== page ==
LINCOLN, Neb. – Nebraska's youngest state senator wants to make sure the state's grade school children know their patriotism.
Sen. Phil Erdman of Bayard, 24, introduced a bill Thursday that requires schools to encourage students to read the Declaration of Independence, the Gettysburg address and the published records of the U.S. Supreme Court.
"I do think we can do a better job educating our kids about America," Erdman said from inside his state Capitol office, which is decorated inside and out with American flag posters.
It is even more important following the Sept. 11 terrorist attacks that children know their history and what separates them as Americans, Erdman said.
"We need to make sure our kids know why they are free," he said Thursday while wearing a necktie with the U.S. flag on it.
Erdman's proposal makes changes to a state patriotism law passed in 1949 following World War II that requires schools to teach reverence for the flag, the dangers of Communism and the lyrics to patriotic songs like the "Star-Spangled Banner."
It also requires schools to devote one hour a week to "the recital of stories having to do with American history or the deeds and exploits of American heroes."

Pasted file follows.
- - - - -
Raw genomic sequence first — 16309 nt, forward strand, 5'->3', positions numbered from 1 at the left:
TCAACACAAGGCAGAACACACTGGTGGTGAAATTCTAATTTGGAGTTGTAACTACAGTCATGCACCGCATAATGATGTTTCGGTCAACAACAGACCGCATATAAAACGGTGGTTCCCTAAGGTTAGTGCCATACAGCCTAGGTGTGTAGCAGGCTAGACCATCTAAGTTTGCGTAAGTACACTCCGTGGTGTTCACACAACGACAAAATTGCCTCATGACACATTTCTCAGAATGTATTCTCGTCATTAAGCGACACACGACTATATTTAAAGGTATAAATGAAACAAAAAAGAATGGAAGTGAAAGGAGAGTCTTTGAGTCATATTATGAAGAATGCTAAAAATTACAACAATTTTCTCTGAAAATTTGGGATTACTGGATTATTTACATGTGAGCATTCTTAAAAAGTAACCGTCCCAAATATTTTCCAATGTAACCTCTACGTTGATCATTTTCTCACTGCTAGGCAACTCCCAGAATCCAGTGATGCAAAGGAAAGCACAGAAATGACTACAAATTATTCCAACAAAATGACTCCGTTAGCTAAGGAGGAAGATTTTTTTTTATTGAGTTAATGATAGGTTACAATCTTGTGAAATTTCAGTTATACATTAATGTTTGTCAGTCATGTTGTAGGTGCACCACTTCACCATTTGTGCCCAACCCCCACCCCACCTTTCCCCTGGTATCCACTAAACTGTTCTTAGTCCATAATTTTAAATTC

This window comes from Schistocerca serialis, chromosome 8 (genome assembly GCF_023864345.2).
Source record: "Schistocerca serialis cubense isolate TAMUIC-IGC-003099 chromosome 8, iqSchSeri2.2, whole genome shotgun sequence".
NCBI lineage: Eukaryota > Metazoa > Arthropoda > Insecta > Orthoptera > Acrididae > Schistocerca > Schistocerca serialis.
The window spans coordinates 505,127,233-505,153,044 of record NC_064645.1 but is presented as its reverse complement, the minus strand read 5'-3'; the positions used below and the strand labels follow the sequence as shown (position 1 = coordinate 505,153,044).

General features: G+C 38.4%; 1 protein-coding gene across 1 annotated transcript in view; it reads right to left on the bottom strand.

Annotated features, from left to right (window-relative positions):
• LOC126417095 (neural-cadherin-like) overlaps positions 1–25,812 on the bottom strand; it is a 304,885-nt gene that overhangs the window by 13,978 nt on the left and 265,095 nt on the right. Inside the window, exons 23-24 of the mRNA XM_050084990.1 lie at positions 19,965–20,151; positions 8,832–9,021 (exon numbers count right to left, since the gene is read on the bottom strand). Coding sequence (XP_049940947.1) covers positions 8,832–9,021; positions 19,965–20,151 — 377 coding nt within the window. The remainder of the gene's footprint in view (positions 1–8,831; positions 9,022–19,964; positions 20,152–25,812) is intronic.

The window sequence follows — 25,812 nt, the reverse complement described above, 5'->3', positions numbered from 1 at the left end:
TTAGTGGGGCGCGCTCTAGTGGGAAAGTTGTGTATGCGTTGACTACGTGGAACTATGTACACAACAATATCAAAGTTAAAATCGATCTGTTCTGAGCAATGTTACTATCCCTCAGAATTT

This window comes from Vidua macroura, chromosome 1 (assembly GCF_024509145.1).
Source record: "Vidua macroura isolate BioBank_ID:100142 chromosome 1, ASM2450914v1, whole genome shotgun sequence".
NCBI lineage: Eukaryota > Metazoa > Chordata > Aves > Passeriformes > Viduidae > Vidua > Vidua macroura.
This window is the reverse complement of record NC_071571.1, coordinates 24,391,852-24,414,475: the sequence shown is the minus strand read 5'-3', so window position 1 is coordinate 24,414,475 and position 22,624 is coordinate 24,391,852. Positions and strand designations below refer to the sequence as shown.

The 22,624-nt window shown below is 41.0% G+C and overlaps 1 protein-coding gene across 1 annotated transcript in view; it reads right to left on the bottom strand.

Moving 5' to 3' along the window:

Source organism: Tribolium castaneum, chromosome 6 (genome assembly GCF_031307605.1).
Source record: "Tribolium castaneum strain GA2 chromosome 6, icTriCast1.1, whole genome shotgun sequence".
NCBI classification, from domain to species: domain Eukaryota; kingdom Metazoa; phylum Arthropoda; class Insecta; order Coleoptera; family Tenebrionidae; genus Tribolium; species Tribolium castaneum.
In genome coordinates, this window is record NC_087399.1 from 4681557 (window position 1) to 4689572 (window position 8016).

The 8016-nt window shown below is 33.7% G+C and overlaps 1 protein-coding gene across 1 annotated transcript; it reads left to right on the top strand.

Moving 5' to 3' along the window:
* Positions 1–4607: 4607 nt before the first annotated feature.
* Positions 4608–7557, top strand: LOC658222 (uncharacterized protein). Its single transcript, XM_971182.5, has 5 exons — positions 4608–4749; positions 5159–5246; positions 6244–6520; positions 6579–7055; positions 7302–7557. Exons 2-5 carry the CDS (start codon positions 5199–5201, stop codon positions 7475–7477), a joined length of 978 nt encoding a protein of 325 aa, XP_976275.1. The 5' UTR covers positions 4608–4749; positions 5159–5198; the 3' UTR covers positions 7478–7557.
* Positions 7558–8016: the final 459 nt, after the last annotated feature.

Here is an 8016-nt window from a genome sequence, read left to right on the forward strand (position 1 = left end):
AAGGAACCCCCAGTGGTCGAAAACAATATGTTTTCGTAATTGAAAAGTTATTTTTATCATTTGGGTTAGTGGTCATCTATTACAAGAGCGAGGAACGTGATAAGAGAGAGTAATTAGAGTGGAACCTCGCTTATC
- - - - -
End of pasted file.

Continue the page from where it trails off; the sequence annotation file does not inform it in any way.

Erdman's legislation, co-signed by 12 of Nebraska's 49 senators, requires students to be encouraged to read a number of documents defined as being "pertinent to understanding the principles, character, and world view of American's founders."
Those include the Declaration of Independence, U.S. Constitution, Bill of Rights, Federalist Papers, Pledge of Allegiance, Patrick Henry's "Liberty or Death" speech, and President Lincoln's Gettysburg address.
Also listed are the writings, speeches, documents and proclamations of the country's founding fathers and the presidents of the United States, records of Congress and published decisions by the Supreme Court.
The State Board of Education last year voted to include specific references to the patriotism law in a school certification requirement. References to the law had been removed in an earlier draft, but were added after board members objected.
Not following the Americanism law is considered a dereliction of duty of the local school superintendent, school board and state Board of Education. The law says it is grounds for dismissal.